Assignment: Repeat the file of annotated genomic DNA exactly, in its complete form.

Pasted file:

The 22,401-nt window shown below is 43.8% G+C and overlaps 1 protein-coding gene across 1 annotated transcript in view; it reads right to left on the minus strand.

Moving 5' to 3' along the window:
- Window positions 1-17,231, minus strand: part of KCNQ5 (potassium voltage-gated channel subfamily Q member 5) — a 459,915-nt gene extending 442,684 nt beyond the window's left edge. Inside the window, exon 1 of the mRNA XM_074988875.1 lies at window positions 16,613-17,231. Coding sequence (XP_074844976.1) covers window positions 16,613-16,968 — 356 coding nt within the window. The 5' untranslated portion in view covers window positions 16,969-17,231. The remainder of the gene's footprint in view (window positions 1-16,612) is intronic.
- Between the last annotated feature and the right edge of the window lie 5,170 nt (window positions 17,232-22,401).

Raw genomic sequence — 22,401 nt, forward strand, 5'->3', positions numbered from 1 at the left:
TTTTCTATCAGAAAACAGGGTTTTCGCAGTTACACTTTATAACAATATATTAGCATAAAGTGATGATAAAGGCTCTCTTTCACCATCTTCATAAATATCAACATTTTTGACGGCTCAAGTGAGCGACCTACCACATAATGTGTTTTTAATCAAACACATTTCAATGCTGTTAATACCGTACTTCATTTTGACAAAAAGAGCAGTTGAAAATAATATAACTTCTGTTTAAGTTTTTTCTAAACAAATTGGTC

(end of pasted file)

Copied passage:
The 22,401-nt window shown below is 43.8% G+C and overlaps 1 protein-coding gene across 1 annotated transcript in view; it reads right to left on the minus strand.

Moving 5' to 3' along the window:
- Window positions 1-17,231, minus strand: part of KCNQ5 (potassium voltage-gated channel subfamily Q member 5) — a 459,915-nt gene extending 442,684 nt beyond the window's left edge. Inside the window, exon 1 of the mRNA XM_074988875.1 lies at window positions 16,613-17,231. Coding sequence (XP_074844976.1) covers window positions 16,613-16,968 — 356 coding nt within the window. The 5' untranslated portion in view covers window positions 16,969-17,231. The remainder of the gene's footprint in view (window positions 1-16,612) is intronic.
- Between the last annotated feature and the right edge of the window lie 5,170 nt (window positions 17,232-22,401).

Raw genomic sequence — 22,401 nt, forward strand, 5'->3', positions numbered from 1 at the left:
TTTTCTATCAGAAAACAGGGTTTTCGCAGTTACACTTTATAACAATATATTAGCATAAAGTGATGATAAAGGCTCTCTTTCACCATCTTCATAAATATCAACATTTTTGACGGCTCAAGTGAGCGACCTACCACATAATGTGTTTTTAATCAAACACATTTCAATGCTGTTAATACCGTACTTCATTTTGACAAAAAGAGCAGTTGAAAATAATATAACTTCTGTTTAAGTTTTTTCTAAACAAATTGGTC